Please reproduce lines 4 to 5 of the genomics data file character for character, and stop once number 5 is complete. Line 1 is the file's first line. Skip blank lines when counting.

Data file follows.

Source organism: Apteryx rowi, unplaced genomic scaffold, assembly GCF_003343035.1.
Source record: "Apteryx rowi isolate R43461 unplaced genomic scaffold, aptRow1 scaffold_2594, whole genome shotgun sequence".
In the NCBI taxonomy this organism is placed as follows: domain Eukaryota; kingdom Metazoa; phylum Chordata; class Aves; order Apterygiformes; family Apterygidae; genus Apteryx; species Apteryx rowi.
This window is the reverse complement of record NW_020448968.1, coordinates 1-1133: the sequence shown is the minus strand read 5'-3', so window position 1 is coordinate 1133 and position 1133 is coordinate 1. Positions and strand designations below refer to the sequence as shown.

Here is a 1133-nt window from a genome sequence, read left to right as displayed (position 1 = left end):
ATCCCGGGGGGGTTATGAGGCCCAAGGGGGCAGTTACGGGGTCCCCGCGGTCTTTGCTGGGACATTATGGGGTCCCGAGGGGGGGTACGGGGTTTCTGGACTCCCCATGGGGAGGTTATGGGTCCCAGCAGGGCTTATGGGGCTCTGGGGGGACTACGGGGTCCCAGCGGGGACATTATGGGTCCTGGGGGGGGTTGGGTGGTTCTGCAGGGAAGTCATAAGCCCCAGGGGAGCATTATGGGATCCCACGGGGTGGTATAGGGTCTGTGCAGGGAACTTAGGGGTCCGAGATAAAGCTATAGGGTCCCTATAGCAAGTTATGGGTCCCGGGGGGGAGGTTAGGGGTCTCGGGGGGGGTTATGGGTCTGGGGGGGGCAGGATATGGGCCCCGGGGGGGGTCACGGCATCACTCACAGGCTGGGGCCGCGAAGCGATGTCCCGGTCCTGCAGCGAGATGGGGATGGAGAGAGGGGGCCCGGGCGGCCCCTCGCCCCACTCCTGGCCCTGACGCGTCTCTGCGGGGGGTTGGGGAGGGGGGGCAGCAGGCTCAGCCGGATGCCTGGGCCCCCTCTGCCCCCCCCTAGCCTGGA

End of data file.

This window is the reverse complement of record NW_020448968.1, coordinates 1-1133: the sequence shown is the minus strand read 5'-3', so window position 1 is coordinate 1133 and position 1133 is coordinate 1. Positions and strand designations below refer to the sequence as shown.

Here is a 1133-nt window from a genome sequence, read left to right as displayed (position 1 = left end):